In order to do so, they have to clear 224 stages of enemies, by trapping them in bubbles then bursting them.
Although it hasn’t yet been released on Switch Online, it was added to the Wii Virtual Console back in the day, so there’s already a precedent there.
Although it is widely believed to be one of the best third-party games on the NES, bionic commando has still never seen a re-release on any virtual console service or switch online.
Playing as Ladd Spencer, a commando with a mechanical arm, the aim is to infiltrate the evil Empire and rescue top commando Super Joe while trying to put a stop to the Empire’s leader.
The main twist in the game is that despite being an action platformer, Spencer can’t actually jump. Instead, he uses his mechanical arm to grapple onto ledges and swing across them.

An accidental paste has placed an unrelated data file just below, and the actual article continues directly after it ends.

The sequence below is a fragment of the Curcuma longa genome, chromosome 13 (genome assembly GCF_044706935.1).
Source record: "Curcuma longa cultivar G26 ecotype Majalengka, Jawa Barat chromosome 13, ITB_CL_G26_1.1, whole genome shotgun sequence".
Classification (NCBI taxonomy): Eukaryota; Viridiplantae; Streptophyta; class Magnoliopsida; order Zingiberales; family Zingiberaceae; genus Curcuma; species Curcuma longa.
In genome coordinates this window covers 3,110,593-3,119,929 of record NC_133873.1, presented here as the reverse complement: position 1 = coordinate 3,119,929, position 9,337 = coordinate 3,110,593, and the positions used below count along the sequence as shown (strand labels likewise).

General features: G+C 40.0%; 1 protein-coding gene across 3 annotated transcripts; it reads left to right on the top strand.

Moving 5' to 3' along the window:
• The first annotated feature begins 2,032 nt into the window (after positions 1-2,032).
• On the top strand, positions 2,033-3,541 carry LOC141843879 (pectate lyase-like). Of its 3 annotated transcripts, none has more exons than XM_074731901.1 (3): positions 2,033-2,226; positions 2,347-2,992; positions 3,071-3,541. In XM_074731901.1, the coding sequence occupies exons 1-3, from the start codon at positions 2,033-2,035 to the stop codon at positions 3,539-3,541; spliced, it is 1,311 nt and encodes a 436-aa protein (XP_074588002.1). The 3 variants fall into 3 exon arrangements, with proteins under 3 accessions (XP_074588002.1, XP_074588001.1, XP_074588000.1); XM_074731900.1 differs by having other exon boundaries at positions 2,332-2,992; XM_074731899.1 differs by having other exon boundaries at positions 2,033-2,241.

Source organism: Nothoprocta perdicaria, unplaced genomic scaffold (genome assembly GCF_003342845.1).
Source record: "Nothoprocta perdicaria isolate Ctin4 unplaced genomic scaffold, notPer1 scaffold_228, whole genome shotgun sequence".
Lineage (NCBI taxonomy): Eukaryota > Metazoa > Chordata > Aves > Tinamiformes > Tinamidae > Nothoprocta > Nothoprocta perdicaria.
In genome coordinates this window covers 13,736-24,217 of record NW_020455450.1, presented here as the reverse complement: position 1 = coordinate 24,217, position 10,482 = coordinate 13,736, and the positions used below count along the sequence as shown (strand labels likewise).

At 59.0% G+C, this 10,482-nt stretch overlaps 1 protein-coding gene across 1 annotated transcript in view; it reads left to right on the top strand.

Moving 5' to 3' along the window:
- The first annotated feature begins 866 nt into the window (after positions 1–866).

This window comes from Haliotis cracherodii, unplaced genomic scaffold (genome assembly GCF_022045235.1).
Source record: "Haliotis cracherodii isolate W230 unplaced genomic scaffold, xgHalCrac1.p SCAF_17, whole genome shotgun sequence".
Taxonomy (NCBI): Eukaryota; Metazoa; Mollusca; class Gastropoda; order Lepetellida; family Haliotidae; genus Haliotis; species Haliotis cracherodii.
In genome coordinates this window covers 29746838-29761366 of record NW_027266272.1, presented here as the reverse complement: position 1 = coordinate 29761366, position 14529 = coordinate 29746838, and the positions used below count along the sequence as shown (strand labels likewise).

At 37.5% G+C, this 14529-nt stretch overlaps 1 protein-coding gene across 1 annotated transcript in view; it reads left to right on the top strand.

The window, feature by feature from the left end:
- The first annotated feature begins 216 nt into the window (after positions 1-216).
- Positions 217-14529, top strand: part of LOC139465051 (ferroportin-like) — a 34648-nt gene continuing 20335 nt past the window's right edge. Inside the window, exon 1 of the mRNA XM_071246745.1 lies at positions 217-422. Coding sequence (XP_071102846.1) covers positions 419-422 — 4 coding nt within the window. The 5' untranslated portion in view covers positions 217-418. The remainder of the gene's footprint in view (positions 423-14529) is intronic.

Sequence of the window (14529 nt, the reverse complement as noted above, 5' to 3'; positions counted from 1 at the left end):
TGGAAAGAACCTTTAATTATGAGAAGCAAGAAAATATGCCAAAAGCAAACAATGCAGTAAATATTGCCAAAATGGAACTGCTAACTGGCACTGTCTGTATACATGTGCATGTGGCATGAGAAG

The only time the original NES version has ever been released was on a Game Boy Advance compilation, so it’s not quite clear why Capcom is so hesitant to bring it back.
Final Fantasy & Dragon Warrior I-IV
In Japan, no two series summed up the Famicom era quite like Final Fantasy and Dragon Quest.
Square’s Final Fantasy series speaks for itself in the west: it may have taken a while to properly pick up in popularity outside of its native Japan, but these days it goes without saying that it’s one of the most well loved series in the entire medium.
It’s the Dragon Quest games developed by Enix, however, that truly defined the Famicom’s success in Japan, with each entry breaking sales records.
In case its influence isn’t clear, when Japanese magazine Famitsu ran a poll in 2006 asking readers what their favourite games of all time were, six of the top 20 were Dragon Quest games.
All four Famicom Dragon Quest titles were released in North America as Dragon Warrior I-IV, so there would be no localisation needed (at least for English-speaking audiences).